Stonehenge and More: Art Studies in England
I saw a flyer for a two-week art study tour to London posted on the wall at school. At first, I passed it without much thought, but as the deadline for the deposit came closer I considered it more and more.
The price was reasonable and the course was counted for six credits or two regular courses. And it was London! Spending the New Year in London didn’t seem like such a bad idea.
I still hesitated. Having a physical disability, some things have to be considered before traveling. I didn’t know anyone going on the trip. My mind immediately went to the task of carrying luggage, the amount of walking, stairs without railings and curbs. I decided that to be comfortable going on the trip I needed someone’s assistance. I quickly went about trying to recruit one of my friends. At the last minute a friend did agreed to go with me. If she hadn’t, I probably would not have gone on the trip.
London turned out to be mostly accessible, especially the black cab taxis which are all equipped to fit a wheelchair. These are good for the person in the wheelchair, and give more legroom for everybody else. I also found a website (www.londontransport.co.uk) covering London transportation that was helpful. The site has links for mobility-impaired people and others and details which buses and stops are accessible. Some, but not all, of the subway stops (or “tube” stops) are accessible. I enjoyed using the taxis; although they are not as cheap as the tube or trolley, the drivers are very knowledgeable of the city and charge a fair, standard rate. In my case it was the most convenient way to get around. Also, lucky for me, my professor and I were able to convince my school to cover some of my taxi fare as an accommodation on my trip, since some sites were not comfortable walking distances.
Our group stayed at the Russell Hotel at Russell Square in London. While walking around, I found crosswalks with curb breaks and walk/don’t walk signs (which everyone should use unless they want to risk getting hit by a Double Decker bus). The group also spent one night in Bristol and two nights in Penzance on the coast of England. Our trips involved many museum and art gallery visits. We visited the British Museum, The Victoria and Albert Museum, as well as the Tate Britain, which sponsors the famous Turner Prize competition for outstanding British artists. Major public attractions like these are often accessible.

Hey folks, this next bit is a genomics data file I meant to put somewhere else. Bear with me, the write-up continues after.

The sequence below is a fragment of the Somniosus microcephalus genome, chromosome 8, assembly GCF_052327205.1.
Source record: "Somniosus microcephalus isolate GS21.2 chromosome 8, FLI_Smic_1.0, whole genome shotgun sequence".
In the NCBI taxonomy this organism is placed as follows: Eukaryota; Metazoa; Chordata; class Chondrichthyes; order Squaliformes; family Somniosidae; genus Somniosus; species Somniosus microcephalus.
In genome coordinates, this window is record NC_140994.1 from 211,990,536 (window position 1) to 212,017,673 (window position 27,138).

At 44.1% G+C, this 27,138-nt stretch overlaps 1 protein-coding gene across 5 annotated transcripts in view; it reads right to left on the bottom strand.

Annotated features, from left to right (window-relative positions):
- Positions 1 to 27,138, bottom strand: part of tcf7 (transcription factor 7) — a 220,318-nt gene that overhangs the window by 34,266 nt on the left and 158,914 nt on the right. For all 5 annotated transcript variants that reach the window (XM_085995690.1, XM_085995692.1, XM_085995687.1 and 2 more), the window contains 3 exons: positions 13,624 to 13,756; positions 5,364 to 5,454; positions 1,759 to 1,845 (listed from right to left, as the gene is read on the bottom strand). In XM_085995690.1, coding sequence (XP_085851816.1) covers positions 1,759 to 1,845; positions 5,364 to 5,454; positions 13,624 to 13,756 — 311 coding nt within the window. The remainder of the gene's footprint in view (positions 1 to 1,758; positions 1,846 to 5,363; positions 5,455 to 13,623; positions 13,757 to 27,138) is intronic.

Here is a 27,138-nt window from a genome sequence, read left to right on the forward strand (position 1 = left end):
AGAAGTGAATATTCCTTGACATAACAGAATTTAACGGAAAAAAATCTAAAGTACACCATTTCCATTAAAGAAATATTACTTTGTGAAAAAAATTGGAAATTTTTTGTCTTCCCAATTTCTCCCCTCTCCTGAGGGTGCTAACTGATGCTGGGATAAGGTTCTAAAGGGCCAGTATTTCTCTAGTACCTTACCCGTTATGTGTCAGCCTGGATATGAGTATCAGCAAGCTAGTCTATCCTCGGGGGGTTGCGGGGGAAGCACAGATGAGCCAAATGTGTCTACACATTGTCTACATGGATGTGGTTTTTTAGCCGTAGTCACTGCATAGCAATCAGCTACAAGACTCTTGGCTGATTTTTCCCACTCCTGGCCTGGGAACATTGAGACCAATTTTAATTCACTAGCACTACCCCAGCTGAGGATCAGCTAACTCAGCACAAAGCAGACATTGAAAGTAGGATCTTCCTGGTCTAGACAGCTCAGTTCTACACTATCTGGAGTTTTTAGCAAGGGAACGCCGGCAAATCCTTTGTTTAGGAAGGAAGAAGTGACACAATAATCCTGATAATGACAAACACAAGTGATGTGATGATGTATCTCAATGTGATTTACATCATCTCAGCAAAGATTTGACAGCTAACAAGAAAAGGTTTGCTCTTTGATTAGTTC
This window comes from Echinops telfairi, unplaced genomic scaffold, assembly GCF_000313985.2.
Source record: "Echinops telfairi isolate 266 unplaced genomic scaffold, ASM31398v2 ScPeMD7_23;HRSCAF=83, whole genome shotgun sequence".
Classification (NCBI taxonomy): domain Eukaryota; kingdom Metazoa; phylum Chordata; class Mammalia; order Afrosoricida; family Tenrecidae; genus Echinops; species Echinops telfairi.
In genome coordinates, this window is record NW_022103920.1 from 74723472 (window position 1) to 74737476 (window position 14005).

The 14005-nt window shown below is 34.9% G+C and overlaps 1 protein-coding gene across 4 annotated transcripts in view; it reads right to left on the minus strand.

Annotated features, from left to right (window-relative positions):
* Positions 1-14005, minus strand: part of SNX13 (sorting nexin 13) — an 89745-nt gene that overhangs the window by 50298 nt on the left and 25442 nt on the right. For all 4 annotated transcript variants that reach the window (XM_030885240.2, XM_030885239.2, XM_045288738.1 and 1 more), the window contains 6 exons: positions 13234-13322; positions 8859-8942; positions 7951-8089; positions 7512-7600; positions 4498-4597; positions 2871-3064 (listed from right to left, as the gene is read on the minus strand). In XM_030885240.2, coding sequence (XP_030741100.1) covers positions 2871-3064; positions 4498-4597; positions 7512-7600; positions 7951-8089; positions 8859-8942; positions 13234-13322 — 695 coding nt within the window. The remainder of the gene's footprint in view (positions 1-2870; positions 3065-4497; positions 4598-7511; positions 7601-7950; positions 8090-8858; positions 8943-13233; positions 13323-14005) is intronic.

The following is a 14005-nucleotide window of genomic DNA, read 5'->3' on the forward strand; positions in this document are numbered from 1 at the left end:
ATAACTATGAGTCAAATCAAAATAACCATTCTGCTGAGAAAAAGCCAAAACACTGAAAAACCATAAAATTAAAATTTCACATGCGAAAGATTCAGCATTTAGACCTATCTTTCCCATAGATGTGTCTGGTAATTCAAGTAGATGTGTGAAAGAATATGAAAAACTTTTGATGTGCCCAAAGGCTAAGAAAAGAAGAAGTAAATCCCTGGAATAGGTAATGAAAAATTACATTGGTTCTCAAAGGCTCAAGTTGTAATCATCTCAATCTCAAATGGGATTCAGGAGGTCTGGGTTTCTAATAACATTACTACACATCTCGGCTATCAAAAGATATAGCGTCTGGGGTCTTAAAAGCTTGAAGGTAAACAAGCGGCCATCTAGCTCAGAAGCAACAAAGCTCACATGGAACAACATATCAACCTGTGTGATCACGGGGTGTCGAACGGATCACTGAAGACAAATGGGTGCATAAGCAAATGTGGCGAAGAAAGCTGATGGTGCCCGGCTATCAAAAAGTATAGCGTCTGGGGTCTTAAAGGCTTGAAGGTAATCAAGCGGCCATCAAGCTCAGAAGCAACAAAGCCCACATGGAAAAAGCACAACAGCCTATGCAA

London is an expensive city. After I returned home with a few souvenirs and some pictures, I thought, “What did I spend my money on?” However, most museums and galleries have free admission (donations are voluntary), only charging occasionally for entrance to special exhibits. So, art-lovers should go to as many galleries as they can handle because it’s free!
Scenically, London is beautiful and has many historic buildings and sites, as well as clubs and pubs. London is also famous for its theater. I still regret that I didn’t attend any plays in London. I can’t comment on the accessibility of theaters, but I am sure each theater is different. When calling ahead for tickets, ask if the theater is accessible beforehand. Most hotel staff can help with getting the numbers of nearby theaters. I found that shows were abundant and priced around $15-$30.
We also left the city and visited Stonehenge, which seems in the middle of nowhere, southwest of London. It’s in the countryside with sheep grazing nearby. Bus tours go there frequently and the grounds itself are accessible. A wide roped-in walkway circles the site, so visitors are, unfortunately, not allowed to touch the stones or get too close. Because I have seen so many pictures, it looked as I imagined it to. What makes it interesting is its history and now I can say I’ve seen Stonehenge!
I also visited the ruins of Tintagel Castle, near the city of Penzance, where King Arthur’s castle was rumored to be. Since the site is up a steep hill overlooking the water and is not very accessible, I viewed it from the road, which is almost as good. In general, London is very accessible, but when going to the countryside or older historic areas outside of the city one has more accessibility issues. It is best to call ahead when planning an itinerary to ensure seeing the sites with fewer hassles.
My trip to London took place in January, which isn’t a busy tourist time. This meant fewer crowds at most sites. I found the weather bearable, not too cold. I would much rather go at this time than the heat and crowds of summer. On my specific tour, I was glad that we had a schedule of planned trips with a few days to ourselves. Otherwise, I would have wandered around the city with a map and probably not made good use of my time. Of course, I also think visitors need some days without a plan, just to relax or enjoy teatime and a scone!